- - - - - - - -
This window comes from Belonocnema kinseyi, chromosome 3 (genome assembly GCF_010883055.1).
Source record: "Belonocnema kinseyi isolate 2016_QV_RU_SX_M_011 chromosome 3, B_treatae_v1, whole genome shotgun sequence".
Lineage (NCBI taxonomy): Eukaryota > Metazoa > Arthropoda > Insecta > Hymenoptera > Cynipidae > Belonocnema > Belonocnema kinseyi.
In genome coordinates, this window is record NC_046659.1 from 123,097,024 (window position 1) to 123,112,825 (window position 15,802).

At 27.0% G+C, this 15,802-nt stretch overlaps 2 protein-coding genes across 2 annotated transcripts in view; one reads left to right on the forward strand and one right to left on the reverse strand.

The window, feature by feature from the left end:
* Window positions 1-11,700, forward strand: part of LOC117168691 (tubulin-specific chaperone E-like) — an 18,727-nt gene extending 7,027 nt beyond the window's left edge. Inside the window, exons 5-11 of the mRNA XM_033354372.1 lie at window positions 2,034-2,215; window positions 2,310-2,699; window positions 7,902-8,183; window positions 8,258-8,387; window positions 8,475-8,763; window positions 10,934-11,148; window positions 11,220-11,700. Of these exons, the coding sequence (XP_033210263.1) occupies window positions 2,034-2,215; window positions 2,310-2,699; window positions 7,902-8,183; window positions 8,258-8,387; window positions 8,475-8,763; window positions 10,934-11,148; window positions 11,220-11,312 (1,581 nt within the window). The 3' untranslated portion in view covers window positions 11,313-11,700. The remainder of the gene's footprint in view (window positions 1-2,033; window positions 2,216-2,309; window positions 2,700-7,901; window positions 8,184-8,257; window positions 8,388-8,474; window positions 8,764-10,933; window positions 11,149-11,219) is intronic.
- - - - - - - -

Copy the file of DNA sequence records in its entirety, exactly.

This window comes from Belonocnema kinseyi, chromosome 3 (genome assembly GCF_010883055.1).
Source record: "Belonocnema kinseyi isolate 2016_QV_RU_SX_M_011 chromosome 3, B_treatae_v1, whole genome shotgun sequence".
Lineage (NCBI taxonomy): Eukaryota > Metazoa > Arthropoda > Insecta > Hymenoptera > Cynipidae > Belonocnema > Belonocnema kinseyi.
In genome coordinates, this window is record NC_046659.1 from 123,097,024 (window position 1) to 123,112,825 (window position 15,802).

At 27.0% G+C, this 15,802-nt stretch overlaps 2 protein-coding genes across 2 annotated transcripts in view; one reads left to right on the forward strand and one right to left on the reverse strand.

The window, feature by feature from the left end:
* Window positions 1-11,700, forward strand: part of LOC117168691 (tubulin-specific chaperone E-like) — an 18,727-nt gene extending 7,027 nt beyond the window's left edge. Inside the window, exons 5-11 of the mRNA XM_033354372.1 lie at window positions 2,034-2,215; window positions 2,310-2,699; window positions 7,902-8,183; window positions 8,258-8,387; window positions 8,475-8,763; window positions 10,934-11,148; window positions 11,220-11,700. Of these exons, the coding sequence (XP_033210263.1) occupies window positions 2,034-2,215; window positions 2,310-2,699; window positions 7,902-8,183; window positions 8,258-8,387; window positions 8,475-8,763; window positions 10,934-11,148; window positions 11,220-11,312 (1,581 nt within the window). The 3' untranslated portion in view covers window positions 11,313-11,700. The remainder of the gene's footprint in view (window positions 1-2,033; window positions 2,216-2,309; window positions 2,700-7,901; window positions 8,184-8,257; window positions 8,388-8,474; window positions 8,764-10,933; window positions 11,149-11,219) is intronic.